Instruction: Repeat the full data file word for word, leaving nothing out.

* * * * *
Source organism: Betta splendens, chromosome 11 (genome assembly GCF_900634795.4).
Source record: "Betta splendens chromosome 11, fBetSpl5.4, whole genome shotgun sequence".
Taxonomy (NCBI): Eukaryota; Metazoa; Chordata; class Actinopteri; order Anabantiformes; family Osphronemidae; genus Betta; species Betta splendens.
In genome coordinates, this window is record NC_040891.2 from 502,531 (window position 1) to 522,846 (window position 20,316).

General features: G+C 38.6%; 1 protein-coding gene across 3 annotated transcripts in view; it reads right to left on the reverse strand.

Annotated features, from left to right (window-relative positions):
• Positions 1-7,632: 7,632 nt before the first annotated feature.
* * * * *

Source organism: Betta splendens, chromosome 11 (genome assembly GCF_900634795.4).
Source record: "Betta splendens chromosome 11, fBetSpl5.4, whole genome shotgun sequence".
Taxonomy (NCBI): Eukaryota; Metazoa; Chordata; class Actinopteri; order Anabantiformes; family Osphronemidae; genus Betta; species Betta splendens.
In genome coordinates, this window is record NC_040891.2 from 502,531 (window position 1) to 522,846 (window position 20,316).

General features: G+C 38.6%; 1 protein-coding gene across 3 annotated transcripts in view; it reads right to left on the reverse strand.

Annotated features, from left to right (window-relative positions):
• Positions 1-7,632: 7,632 nt before the first annotated feature.